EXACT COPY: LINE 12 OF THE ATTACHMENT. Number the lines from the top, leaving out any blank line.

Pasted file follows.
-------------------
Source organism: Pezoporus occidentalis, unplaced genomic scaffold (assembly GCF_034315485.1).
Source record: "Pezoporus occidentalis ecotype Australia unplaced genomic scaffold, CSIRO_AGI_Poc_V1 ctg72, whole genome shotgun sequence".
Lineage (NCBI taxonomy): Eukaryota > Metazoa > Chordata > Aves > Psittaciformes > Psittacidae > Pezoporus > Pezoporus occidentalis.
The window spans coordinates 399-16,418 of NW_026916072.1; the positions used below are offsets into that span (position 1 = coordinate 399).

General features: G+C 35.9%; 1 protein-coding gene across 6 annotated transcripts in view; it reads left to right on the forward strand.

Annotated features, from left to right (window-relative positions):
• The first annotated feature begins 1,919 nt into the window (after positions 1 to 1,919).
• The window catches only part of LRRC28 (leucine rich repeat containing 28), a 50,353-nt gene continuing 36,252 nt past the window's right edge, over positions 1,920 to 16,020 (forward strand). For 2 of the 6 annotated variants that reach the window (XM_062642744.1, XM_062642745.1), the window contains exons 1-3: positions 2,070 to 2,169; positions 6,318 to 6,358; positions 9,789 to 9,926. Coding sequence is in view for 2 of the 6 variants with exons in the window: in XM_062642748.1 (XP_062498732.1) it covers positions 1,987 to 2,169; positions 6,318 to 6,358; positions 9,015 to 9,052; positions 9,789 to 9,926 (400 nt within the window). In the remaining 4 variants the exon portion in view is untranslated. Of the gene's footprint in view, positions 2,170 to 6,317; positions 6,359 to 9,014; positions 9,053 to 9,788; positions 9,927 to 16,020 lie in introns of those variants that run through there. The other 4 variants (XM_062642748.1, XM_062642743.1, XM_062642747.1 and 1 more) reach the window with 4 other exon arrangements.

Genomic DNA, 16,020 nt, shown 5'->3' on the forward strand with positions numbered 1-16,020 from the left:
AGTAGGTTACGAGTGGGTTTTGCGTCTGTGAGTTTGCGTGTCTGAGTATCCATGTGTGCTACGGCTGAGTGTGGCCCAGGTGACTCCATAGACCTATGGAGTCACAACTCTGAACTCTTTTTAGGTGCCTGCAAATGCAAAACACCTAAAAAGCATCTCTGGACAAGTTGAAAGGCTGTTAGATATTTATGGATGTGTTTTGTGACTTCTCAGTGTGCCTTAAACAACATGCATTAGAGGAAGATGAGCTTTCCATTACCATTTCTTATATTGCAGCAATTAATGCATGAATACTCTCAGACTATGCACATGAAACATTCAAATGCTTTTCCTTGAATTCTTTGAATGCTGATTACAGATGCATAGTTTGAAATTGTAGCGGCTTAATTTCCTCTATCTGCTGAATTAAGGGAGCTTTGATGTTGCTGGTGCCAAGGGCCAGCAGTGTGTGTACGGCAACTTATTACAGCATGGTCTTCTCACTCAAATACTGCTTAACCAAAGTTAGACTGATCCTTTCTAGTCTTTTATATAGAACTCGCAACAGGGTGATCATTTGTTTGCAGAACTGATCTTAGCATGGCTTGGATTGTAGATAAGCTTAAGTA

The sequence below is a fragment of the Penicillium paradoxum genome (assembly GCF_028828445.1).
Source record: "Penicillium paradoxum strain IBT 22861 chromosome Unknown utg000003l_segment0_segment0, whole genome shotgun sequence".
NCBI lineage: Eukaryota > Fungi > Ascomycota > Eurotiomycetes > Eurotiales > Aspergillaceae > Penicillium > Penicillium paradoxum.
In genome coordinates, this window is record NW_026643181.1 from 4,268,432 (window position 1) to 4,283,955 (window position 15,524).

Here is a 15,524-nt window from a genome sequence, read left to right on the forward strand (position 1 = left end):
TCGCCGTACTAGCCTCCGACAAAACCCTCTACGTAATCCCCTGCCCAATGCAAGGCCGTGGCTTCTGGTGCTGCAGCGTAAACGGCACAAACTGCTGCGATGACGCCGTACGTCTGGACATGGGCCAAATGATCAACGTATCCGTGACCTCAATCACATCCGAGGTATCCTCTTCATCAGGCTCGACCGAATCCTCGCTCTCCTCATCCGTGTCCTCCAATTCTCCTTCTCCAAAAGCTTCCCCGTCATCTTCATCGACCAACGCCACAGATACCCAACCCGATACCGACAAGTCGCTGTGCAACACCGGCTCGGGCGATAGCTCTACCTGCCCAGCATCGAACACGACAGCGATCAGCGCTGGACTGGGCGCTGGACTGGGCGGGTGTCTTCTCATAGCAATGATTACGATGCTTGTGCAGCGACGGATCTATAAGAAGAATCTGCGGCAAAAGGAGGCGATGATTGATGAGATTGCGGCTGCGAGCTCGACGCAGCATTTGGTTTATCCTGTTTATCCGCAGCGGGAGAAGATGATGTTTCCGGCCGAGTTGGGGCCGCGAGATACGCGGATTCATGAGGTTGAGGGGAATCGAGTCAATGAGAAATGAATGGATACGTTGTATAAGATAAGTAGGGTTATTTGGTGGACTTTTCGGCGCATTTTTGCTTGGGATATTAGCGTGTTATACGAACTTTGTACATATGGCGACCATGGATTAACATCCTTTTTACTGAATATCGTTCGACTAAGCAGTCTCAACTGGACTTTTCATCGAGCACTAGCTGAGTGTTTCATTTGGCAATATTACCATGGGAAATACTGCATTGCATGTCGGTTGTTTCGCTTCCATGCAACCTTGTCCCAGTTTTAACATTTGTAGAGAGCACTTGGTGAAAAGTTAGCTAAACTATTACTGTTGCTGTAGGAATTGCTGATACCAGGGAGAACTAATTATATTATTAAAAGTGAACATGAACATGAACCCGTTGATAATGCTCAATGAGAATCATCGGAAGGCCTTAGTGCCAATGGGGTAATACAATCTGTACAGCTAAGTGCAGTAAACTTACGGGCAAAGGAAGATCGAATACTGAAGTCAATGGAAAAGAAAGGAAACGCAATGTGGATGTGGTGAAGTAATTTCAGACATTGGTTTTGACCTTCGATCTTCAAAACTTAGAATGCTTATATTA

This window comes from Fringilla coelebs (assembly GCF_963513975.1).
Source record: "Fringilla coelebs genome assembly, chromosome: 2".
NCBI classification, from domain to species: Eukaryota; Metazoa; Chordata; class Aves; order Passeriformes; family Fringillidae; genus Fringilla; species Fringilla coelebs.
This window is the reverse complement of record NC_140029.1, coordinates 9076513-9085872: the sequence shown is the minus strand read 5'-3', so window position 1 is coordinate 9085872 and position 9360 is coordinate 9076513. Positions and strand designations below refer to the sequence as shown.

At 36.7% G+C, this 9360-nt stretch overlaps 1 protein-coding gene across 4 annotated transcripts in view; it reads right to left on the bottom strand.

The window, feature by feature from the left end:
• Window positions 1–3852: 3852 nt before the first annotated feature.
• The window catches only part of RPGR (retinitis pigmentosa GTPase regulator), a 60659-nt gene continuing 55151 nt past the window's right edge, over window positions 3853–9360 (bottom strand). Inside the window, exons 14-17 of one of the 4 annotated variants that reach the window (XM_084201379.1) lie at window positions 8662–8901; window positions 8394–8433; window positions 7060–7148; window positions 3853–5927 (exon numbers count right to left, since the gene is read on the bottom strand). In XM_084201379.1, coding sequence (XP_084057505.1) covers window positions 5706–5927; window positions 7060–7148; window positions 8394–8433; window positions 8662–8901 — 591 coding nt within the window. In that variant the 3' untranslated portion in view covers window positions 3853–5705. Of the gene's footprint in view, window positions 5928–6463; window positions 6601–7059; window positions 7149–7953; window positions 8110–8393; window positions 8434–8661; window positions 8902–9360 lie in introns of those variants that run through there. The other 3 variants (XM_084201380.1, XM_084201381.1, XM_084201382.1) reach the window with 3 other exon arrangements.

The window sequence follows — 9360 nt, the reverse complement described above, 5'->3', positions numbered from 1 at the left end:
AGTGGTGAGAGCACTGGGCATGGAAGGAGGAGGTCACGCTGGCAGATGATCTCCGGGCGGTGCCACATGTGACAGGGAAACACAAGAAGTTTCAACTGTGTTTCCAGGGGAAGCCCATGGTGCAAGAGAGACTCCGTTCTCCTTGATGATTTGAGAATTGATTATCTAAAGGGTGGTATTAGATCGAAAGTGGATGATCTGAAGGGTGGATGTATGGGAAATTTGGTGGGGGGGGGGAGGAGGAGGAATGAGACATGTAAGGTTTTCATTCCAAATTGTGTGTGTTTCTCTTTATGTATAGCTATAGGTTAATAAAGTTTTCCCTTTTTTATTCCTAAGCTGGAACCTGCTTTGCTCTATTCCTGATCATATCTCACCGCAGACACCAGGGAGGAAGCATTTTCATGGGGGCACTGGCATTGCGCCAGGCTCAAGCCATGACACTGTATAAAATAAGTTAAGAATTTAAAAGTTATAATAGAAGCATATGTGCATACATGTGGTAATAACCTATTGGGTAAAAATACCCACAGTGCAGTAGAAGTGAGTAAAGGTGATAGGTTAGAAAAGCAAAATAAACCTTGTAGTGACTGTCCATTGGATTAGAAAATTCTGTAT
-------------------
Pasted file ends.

Source record: "Penicillium paradoxum strain IBT 22861 chromosome Unknown utg000003l_segment0_segment0, whole genome shotgun sequence".